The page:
In the anniversary edition of “Diet for a Small Planet”, FML writes that she had been trying to lay the protein complimentarity myth to rest for the last twenty years and said that she had created a monster. Her intention in writing about protein complimentarity in such excruciating detail in her original book had been to prove to the naysayers that a vegetarian diet could supply just as much usable protein as a meat diet.

    The national obsession with protein is a by-product of the meat and dairy lobbyist, by the way. We don’t need all those gobs and gobs of protein that people worry and obsess about. Getting us all hyped up about the specter of protein deficiency was just a way to sell more beef.

    If you look at the world population, seeking out cases of protein deficiency, you’ll find that the only people who suffer from it are those who are also suffering from a calorie deficiency. In other words, so long as you aren’t starving, it’s a safe bet that you’re getting enough protein.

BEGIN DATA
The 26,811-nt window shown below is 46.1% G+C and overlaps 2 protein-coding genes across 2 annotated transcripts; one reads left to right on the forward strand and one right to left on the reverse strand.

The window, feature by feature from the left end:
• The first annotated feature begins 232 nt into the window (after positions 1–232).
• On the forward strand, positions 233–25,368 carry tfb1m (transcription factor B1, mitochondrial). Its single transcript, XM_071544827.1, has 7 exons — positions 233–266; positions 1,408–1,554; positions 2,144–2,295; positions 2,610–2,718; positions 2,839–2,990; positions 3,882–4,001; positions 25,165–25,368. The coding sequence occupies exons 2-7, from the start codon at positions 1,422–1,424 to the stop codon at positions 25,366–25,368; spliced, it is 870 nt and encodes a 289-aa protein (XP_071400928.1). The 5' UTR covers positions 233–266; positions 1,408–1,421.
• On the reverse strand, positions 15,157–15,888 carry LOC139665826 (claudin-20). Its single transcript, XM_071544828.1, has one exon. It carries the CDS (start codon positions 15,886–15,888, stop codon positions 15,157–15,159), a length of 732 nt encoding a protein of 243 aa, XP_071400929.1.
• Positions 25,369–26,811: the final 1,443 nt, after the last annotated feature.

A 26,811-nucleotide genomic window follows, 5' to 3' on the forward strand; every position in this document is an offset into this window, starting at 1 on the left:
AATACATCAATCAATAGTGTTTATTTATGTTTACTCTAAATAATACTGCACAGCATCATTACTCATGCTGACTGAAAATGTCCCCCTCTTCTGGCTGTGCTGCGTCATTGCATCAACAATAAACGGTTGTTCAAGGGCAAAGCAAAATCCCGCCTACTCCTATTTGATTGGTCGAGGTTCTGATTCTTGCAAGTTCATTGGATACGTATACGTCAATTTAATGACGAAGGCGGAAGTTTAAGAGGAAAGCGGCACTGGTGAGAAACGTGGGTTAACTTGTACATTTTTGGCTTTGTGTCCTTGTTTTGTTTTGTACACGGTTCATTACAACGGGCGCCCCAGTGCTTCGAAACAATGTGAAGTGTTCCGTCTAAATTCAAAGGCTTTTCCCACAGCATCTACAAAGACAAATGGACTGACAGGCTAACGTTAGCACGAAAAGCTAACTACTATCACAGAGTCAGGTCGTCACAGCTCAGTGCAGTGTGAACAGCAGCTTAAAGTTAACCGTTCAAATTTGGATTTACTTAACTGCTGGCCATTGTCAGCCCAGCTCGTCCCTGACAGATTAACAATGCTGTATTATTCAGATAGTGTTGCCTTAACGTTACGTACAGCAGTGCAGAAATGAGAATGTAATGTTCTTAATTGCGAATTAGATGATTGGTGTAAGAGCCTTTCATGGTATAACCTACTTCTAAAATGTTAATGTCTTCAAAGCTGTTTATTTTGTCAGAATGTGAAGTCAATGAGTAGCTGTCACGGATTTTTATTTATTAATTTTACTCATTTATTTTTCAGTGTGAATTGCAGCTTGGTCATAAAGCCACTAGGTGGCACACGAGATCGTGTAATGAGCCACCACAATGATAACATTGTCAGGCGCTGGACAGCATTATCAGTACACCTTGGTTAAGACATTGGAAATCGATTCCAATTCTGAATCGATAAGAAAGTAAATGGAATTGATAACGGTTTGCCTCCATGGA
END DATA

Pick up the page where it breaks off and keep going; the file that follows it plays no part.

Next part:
9. Hi Sparrow,
    Interestingly we just heard two twenty somethings propagating that myth on the train last week. I didn’t know that Lappe tried to rescind the complimentary theory.
    I know that we, as a society, get too much protein. And I agree that there’s an obsession around protein. However, it is possible to be vegan today and eat nothing but junk. So, for that reason, I think it’s okay for people to focus on protein when switching over to a vegan diet. Assuming that if they’re reading labels for protein content, they’ll be learning about the other nutrients they’re ingesting as well. (that may be a large assumption.)
    I did read the protein obsession was fueled by the meat and dairy industries in The China Study. Makes perfect sense. And is further proof that the food industry is out to line their wallets rather than make us healthy.
    Anyway, we’re not nutritionists here, so ultimately, we encourage people to talk with their doctors / nutritionists for advice specific to their situations.